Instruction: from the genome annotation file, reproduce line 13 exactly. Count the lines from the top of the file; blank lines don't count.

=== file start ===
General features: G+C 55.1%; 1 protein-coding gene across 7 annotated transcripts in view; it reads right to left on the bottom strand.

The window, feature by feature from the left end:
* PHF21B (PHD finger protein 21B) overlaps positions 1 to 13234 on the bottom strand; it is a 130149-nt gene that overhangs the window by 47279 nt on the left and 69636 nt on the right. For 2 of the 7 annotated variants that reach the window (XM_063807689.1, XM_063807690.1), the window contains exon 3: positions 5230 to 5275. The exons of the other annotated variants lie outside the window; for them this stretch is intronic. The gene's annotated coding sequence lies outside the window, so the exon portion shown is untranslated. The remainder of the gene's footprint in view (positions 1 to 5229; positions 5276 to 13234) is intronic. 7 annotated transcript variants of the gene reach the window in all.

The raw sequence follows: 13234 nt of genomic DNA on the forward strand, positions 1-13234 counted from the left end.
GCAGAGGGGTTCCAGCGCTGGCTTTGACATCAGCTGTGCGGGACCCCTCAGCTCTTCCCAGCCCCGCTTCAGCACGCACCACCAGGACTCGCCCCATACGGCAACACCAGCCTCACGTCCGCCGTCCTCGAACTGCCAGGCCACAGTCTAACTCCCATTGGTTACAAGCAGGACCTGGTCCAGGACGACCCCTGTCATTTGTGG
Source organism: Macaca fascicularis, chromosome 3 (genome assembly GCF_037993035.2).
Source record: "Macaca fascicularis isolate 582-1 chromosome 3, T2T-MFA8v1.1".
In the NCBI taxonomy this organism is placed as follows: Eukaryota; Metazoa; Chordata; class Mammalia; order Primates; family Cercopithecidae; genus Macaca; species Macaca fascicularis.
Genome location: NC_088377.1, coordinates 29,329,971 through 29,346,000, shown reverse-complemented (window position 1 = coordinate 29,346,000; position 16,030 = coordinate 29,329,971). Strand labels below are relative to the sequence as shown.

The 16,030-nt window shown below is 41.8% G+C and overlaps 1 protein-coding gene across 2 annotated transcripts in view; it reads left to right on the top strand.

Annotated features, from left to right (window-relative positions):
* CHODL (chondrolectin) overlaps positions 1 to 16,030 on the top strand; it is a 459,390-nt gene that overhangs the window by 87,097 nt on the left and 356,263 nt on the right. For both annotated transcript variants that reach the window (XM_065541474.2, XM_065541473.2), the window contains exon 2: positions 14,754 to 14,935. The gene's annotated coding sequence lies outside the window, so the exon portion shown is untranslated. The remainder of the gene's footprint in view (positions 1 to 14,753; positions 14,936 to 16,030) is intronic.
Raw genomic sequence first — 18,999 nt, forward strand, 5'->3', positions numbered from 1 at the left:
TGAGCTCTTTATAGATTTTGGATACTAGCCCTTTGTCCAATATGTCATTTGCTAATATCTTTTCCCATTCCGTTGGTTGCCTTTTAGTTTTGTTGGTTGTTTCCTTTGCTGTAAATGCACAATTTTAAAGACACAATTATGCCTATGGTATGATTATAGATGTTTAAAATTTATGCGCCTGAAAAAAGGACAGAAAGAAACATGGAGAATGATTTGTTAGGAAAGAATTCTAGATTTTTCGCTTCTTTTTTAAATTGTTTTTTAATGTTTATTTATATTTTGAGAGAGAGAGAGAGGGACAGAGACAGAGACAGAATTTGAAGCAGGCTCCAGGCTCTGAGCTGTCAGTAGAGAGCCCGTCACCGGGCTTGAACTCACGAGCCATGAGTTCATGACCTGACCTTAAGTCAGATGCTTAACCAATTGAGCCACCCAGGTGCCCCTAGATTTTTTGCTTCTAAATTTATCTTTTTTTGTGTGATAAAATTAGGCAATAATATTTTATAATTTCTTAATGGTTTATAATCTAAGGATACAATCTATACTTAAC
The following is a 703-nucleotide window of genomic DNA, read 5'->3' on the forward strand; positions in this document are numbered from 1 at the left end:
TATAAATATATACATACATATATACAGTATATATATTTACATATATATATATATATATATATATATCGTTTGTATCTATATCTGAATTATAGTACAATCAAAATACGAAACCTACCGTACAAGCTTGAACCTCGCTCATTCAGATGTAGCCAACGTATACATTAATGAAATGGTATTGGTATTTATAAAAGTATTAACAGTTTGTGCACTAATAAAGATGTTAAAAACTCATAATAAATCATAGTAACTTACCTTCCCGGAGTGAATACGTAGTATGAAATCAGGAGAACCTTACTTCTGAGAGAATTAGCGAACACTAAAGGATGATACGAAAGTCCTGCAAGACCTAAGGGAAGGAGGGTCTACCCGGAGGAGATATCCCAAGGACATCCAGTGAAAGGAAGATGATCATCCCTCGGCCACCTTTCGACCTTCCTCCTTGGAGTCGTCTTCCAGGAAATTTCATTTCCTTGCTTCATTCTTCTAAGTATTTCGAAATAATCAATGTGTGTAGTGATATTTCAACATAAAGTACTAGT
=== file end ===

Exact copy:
Raw genomic sequence first — 18,999 nt, forward strand, 5'->3', positions numbered from 1 at the left: